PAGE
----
Poor thing. We put it back by the steps to the garage under the Euphorbias and just have to hope for the best. It's a Western Green Lizard (Lacerta bilineata) and I've never seen one before, so really surprised to see one here. Apparently their head and body length can reach 5 inches, and up to 16 inches to the tip of the tail! The next day I saw a small one with green colouring under its head so assume it's a young one of this species. That one was OK, thankfully.
|Western Green Lizard just after we put it back outside.|
|It didn't look very happy so I hope it survived.|
I didn't want to share the better photos I took which show up the injuries behind the head.
And in other wildlife news:
|Tadpoles! More excitement as I haven't seen any here for years.|
I also got to test out how a polarising filter really works against reflection!
|But to get to the tadpoles I had to pass the ducks on the |
narrow path, so they went into frantic nervous preening mode!
|Drinker Moth caterpillar (Euthrix potatoria).|
I couldn't find the ID myself but I have just joined an excellent insect group
on facebook and I get IDs in minutes, the people there are that good.
|Yet to get an ID but this is either a wasp, or a bee that looks like a wasp! |
That's a tiny weevil in the background and this activity is all inside a tulip.
|A male Orange Tip butterfly (Anthocharis cardamines). |
They are hard to capture as they never stay still for long.
|Speckled Wood butterfly (Pararge aegeria).|
We went back to the Marais de Sougeal last week. By this time the water meadow has been drained although there are a few mini lakes that are permanent, and water channels, streams and ditches, so plenty of water for the water birds that stay here all year round. This time we got to walk along the new path which was no longer flooded and discovered that the hut in the distance was none other than a brand new hide! With windows that open too, shock horror!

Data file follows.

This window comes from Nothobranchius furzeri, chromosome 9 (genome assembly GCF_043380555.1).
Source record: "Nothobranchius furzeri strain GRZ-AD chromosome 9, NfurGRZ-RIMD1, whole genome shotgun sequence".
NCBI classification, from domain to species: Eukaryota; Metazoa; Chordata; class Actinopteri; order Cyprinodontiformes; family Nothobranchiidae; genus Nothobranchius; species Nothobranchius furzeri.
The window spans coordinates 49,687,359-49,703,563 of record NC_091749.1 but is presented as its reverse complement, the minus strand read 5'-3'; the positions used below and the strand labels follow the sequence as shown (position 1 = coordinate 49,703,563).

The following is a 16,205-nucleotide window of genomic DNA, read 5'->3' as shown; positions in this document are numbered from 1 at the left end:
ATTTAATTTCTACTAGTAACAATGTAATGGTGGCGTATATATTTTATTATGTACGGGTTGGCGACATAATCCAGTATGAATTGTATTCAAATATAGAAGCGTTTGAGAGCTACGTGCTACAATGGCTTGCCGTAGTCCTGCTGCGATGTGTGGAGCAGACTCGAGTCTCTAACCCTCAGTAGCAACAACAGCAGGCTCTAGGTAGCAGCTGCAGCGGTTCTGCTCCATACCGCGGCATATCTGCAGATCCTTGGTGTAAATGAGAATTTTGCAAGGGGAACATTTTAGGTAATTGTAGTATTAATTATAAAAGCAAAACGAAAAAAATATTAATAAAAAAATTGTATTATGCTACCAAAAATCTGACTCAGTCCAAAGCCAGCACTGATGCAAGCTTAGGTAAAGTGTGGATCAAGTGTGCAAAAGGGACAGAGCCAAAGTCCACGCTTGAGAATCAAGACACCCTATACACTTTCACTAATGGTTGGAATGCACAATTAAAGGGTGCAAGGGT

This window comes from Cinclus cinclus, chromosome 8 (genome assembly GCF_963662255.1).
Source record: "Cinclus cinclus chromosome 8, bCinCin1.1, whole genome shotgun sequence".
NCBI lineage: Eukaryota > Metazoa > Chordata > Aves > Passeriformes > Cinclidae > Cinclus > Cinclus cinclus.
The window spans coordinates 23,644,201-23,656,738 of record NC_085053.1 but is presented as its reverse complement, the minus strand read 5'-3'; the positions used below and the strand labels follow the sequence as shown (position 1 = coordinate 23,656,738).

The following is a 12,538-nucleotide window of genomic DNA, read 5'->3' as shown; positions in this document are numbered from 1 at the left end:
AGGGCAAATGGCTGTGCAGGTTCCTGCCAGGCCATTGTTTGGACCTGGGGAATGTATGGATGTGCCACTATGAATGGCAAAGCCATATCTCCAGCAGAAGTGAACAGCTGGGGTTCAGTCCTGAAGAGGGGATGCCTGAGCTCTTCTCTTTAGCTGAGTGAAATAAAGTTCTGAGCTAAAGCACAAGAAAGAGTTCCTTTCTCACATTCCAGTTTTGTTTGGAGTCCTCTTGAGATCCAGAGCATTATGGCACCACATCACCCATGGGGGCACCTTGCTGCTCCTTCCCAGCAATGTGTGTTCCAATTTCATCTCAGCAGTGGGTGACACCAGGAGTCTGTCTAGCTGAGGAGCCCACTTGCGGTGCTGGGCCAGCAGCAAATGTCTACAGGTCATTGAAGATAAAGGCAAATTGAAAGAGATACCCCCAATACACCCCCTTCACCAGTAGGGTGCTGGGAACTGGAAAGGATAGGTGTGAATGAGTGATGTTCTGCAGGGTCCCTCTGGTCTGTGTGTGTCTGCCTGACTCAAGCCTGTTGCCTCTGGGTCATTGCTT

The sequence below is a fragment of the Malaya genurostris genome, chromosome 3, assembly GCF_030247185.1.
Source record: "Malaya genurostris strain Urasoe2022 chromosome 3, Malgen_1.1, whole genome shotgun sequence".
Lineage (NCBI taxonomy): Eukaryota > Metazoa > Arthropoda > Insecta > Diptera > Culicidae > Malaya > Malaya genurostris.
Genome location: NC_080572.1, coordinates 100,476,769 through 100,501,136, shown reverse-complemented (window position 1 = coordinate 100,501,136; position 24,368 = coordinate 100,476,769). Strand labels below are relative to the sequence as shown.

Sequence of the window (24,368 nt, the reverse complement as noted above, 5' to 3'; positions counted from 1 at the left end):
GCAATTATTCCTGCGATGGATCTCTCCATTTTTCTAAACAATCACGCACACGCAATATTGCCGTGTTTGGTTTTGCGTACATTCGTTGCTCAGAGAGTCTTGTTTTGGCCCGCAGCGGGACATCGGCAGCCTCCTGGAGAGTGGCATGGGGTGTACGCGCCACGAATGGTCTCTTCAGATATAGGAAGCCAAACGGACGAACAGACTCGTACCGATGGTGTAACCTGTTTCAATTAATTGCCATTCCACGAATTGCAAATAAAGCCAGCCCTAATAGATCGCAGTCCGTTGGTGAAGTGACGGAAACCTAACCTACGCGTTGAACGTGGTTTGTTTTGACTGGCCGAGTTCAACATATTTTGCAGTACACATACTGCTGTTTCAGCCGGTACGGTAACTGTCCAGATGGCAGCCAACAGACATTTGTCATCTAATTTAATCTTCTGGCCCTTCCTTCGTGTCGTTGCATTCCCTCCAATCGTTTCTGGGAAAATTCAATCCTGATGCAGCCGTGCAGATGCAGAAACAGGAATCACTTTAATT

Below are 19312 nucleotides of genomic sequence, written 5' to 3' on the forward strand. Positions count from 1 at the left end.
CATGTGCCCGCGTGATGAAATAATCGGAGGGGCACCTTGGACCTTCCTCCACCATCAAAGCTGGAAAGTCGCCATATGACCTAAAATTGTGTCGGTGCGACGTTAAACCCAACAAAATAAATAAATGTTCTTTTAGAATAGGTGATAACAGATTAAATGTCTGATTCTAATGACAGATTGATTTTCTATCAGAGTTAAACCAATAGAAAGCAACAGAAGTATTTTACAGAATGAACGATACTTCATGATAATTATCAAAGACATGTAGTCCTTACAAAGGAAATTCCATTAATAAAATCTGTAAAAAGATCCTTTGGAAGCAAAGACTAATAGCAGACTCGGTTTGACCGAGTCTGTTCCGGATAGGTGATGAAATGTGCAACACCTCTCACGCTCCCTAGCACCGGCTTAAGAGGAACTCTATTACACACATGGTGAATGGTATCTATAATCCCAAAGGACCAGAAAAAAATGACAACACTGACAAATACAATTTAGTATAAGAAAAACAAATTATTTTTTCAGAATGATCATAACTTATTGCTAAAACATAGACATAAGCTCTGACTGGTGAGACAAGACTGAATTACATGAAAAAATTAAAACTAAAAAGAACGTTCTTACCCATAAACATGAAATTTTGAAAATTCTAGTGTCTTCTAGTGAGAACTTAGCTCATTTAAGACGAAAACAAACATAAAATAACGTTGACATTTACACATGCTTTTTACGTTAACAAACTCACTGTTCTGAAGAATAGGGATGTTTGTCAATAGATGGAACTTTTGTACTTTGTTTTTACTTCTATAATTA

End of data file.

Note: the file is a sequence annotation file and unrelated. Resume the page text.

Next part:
The birds and ducks were very distant but we did clock up yet another Lifer - two Whimbrels (Numenius phaeopus)! They are migratory waders, wintering in Africa and here they are en route to their breeding grounds in the far north. These two could end up in northern Scotland, Iceland, Scandinavia or northern Russia, who knows!
|The path to the new hide. The bank is brand new and has been planted up with shrubs and trees. |
I guess eventually we won't have much of a view over the meadow except from the hide.
|Rubbish photo because it was so far away but I can't see as clearly |
as this through my binocs! A Whimbrel (Numenius phaeopus).
I went wandering off looking for bugs amongst the stinging nettles and comfrey that covered the bank between the meadow and the path, and found my first damselfly of the year!
|Blue-tailed Damselfly (Ischnura elegans), violet form. |
I believe this is an immature female.
|After a while it hopped to another blade of grass. |
I'm not sure what the red blob is, I wonder if it is an egg of some kind?
|Then got fed up with the camera in its face and flitted off further away!|
What amazes me is how grass and other plants survive being under water for a month or two then spring back and carry on growing like nothing happened. In the meadow were also many Cardamine pratensis flowers, known as Cuckoo Flower or Lady's Smock. This is one of the food plants for the larvae of Orange Tip butterflies.